{[ promptMessage ]}

Bookmark it

{[ promptMessage ]}

L14_IntroProbability_print

# L14_IntroProbability_print - 1 COMP170 Discrete...

This preview shows pages 1–10. Sign up to view the full content.

This preview has intentionally blurred sections. Sign up to view the full version.

View Full Document

This preview has intentionally blurred sections. Sign up to view the full version.

View Full Document

This preview has intentionally blurred sections. Sign up to view the full version.

View Full Document

This preview has intentionally blurred sections. Sign up to view the full version.

View Full Document

This preview has intentionally blurred sections. Sign up to view the full version.

View Full Document
This is the end of the preview. Sign up to access the rest of the document.

Unformatted text preview: 1 COMP170 Discrete Mathematical Tools for Computer Science Discrete Math for Computer Science K. Bogart, C. Stein and R.L. Drysdale Section 5.1, pp. 213-221 Intro to Probability Version 2.0: Last updated, May 13, 2007 Slides c 2005 by M. J. Golin and G. Trippen 2 Introduction to Probability • Why Study Probability? • Complementary Probabilities • Probability Spaces and Distributions • Probability and Hashing • The Uniform Probability Distribution 3 Why Study Probability? In Computer Science we often deal with random events . Some involve randomness imposed from the outside, e.g., networking, when requests from computers on the network enter the network at “random” time. Some involve randomness that we introduce, e.g., hashing , which is a techinique often used to compactly store information in a computer for later quick retrieval. Studying the performance of computer systems in the presence of these types of randomness, requires understanding random- ness, which is the study of probability . 4 Hashing Imagine a company with one hundred employees. There’s not enough room in the main office to give each one a mailbox. So, instead, they have one mailbox for each letter of the alphabet. When a letter arrived, it gets put into the box corresponding to the recipients surname. This is an example of a Hash Function . Hashing is a very common programming tool that permits con- cise storage of data with quick lookups. The general idea is that we have a set of records that need to be stored. Each record is addressed using its key , e.g., name or ID number. The records are stored in a table. Each table location, called a bucket or slot , holds a list of records. We are also given a hash function h ( x ) . A record with key key is stored in the bucket with index h ( key ) . 5 Hashing Hash Table T buckets/ slots Our Hash Function: h ( x ) = x mod m Data (with Keys) 4 4 7 7 10 10 13 13 15 15 collision! Good hash function spreads keys evenly among buckets. 2 m- 1 = 7 1 3 4 5 6 Keys are integers . m = 8 When searching for a record you might have to look at every record in the appropriate bucket, so 6 Given: Table with 100 buckets and 50 keys. Is it possible that all 50 keys are assigned to same bucket? • Using good hash function, you’d never see this in a million years. • Actually, you also wouldn’t see that all the keys hash into different locations. How can we calculate likelihood of such events? → Study of Probability bad case best case 7 Introduction to Probability • Why Study Probability? • Complementary Probabilities • Probability Spaces and Distributions • Probability and Hashing • The Uniform Probability Distribution 8 In Probability Theory we need to define three related but different concepts: • The underlying Sample Space and Elements (Outcomes) in the sample space • An event in the Sample Space • The Weight of an element in the sample space Gives a Probability Distribution (Measure) 9 Andrei Nikolaevich Kolmogorov...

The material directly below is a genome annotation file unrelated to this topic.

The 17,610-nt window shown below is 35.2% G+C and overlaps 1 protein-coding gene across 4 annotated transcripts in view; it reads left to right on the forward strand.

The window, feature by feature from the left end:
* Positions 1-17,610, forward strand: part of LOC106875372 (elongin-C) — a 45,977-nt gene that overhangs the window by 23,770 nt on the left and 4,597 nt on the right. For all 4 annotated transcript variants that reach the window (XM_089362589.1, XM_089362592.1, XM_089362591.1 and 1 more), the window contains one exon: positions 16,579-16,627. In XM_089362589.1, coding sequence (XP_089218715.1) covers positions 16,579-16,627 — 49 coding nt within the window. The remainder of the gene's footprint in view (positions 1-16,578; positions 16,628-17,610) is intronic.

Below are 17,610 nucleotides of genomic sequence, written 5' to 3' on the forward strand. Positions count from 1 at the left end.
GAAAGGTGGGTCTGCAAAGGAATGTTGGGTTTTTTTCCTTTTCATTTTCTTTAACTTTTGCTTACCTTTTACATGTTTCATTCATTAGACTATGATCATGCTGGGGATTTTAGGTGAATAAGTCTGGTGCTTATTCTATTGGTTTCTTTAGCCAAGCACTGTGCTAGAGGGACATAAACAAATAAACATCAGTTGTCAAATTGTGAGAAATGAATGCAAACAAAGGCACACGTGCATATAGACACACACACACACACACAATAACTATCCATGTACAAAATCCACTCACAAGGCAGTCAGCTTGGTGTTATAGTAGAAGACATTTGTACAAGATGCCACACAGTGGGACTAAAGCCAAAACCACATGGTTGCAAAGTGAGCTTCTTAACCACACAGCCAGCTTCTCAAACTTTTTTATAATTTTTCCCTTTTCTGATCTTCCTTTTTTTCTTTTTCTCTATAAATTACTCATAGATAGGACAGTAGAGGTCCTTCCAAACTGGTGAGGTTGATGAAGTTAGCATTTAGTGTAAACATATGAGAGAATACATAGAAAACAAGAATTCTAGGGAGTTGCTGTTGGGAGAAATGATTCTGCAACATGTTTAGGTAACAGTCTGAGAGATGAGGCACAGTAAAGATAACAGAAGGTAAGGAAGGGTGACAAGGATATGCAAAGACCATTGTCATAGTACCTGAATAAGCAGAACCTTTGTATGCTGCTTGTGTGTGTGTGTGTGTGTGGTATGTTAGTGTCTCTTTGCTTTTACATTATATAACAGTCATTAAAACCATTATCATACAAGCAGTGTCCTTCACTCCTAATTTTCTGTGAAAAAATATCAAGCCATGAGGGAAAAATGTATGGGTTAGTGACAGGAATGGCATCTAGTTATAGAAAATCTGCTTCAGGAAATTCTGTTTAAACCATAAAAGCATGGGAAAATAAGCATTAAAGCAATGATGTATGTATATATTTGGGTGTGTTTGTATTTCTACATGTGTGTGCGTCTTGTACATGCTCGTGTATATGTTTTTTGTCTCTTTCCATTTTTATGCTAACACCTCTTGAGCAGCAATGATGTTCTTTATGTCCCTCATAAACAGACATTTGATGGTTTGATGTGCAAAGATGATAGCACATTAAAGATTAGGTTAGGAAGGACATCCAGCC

View Full Document

{[ snackBarMessage ]}

### Page1 / 41

L14_IntroProbability_print - 1 COMP170 Discrete...

This preview shows document pages 1 - 10. Sign up to view the full document.

View Full Document
Ask a homework question - tutors are online